Under the circumstances, it’s strongly recommended that you at least consult with an experienced personal injury lawyer. You already have a voicemail from a representative of the insurer of the person who caused your accident. He wants information and a medical authorization from you, and there’s a question in your mind as to whether you’re required to cooperate with him. Already this is becoming complicated.

Contact Us

If you do cooperate with the opposing insurer, it’s going to have you right where it wants you. You’re far better off arranging for a confidential, free consultation and case review with a car accident attorney from our law firm than going it alone. Otherwise, the opposing insurer will do whatever it can to devalue the cases of you and your daughter. Then, it will want to pay you far less than you deserve.
As opposed to some other states, section 4.16.080(2) of the Washington Revised Code allows you three years from the date of your accident to protect your right to compensation by filing a lawsuit seeking personal injury damages. For purposes of your daughter, section 4.16.190 allows from the time that she turns 18 until her 21st birthday to bring a personal injury lawsuit. Those are two of the big reasons why the opposing insurance company wants to get rid of both of your cases quickly and cheaply.

After being injured in an accident that was caused by the negligence of somebody else in or around Vancouver, Washington, contact us right away to arrange for that free consultation and case review. We’ll be pleased to discuss all of your legal options.

Tips On Social Security Benefits

According to the public policy institute of the American Association of Retired Persons, Social Security is the country’s central federal social insurance agency and “a vital tool for promoting the wellbeing of those who can no longer work.” It is the main source of income for 50 percent of the nation’s population aged 65 and older. It covered only retired workers when it became law in 1935; four years later, it was expanded to include the spouses and minors of retired and deceased workers. By 1956, it began providing benefits for disabled workers.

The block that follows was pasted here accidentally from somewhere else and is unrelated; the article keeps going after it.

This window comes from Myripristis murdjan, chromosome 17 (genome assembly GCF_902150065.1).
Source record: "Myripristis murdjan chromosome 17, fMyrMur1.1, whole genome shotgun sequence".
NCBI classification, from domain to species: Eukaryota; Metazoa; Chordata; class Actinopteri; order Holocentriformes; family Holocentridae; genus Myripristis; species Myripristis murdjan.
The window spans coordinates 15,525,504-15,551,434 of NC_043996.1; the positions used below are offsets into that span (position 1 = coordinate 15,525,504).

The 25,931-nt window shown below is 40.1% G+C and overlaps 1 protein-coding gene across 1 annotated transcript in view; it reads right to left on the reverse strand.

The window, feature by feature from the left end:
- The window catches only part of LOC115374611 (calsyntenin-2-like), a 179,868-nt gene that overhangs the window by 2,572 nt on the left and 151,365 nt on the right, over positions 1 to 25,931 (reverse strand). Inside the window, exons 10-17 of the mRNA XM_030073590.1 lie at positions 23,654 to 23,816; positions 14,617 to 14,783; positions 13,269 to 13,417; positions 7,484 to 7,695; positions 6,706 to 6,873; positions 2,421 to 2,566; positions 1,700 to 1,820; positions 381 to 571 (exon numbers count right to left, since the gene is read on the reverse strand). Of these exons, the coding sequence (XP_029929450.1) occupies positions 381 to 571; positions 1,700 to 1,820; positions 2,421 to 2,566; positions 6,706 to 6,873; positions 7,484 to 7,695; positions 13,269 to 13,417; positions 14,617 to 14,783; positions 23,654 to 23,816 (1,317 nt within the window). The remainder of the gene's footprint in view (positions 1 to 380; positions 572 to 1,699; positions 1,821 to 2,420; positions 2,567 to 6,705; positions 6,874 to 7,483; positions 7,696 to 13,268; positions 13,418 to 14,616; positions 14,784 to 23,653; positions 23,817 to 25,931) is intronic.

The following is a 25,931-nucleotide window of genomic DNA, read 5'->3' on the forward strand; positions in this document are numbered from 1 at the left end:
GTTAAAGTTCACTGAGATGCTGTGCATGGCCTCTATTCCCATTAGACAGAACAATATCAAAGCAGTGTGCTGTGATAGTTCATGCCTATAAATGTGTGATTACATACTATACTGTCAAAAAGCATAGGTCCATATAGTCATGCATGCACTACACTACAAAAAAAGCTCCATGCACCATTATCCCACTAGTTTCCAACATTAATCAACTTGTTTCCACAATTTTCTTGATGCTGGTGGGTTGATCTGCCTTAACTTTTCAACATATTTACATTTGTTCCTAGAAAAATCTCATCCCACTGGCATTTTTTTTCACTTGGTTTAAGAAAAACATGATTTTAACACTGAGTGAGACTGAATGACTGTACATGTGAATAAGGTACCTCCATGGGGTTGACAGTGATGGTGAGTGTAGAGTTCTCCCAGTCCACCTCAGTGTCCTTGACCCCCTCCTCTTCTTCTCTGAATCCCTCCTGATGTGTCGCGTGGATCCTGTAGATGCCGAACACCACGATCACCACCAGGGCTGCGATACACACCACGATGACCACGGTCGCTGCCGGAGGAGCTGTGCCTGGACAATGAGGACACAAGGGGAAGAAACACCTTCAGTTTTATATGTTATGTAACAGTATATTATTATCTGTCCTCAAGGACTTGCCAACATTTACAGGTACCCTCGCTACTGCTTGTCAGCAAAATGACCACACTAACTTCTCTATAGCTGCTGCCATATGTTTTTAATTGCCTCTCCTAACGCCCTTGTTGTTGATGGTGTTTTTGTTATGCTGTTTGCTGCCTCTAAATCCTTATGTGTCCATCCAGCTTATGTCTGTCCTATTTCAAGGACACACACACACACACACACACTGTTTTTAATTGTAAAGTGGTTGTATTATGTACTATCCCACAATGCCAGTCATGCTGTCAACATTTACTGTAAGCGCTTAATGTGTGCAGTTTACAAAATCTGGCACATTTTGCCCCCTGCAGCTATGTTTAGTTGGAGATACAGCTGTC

The United States Social Security Administration will pay full benefits until 2036, after which it will pay about 75 percent of those amounts.

The Social Security Administration is the independent government agency that distributes benefits through its more than 1,300 field offices. Its 2018 budget was just over $1 trillion, or 23 percent of the annual federal budget.

Those who qualify for retirement, disability and survivor benefits pay taxes on their earnings, with the benefit amount based on the earner’s contributions through his or her work life. To be eligible, a person must have worked for at least 40 credits (generally about ten years). About 91 percent of workers aged 21 to 64 in covered employment, or about 128 million workers, have worked long enough to receive disability income. The 35 years with the worker’s highest earnings count toward the benefit level.

As of 2019, the average Social Security retirement age is 66.5.

Benefits are adjusted automatically to protect against inflation. The funds match the annual inflation rate of any given year.

Retirement and spouse’s benefit applicants must be 61 years and 9 months of age and want their benefits to start no more than 4 months in the future. Disability claimants, who must be at least 18 years of age, may review the adult disability checklist before completing the disability benefits application. Workers’ widows and widowers can receive partial survivor benefits at age 60 (50 if disabled) and full benefits at retirement age if there have been married for at least nine months.

The official website of the Social Security Administration is

Medicare, a national health insurance program begun under the Social Security Administration and administered by the Centers for Medicare and Medicaid Services, provides health insurance for Americans aged 65 and older. Its official website is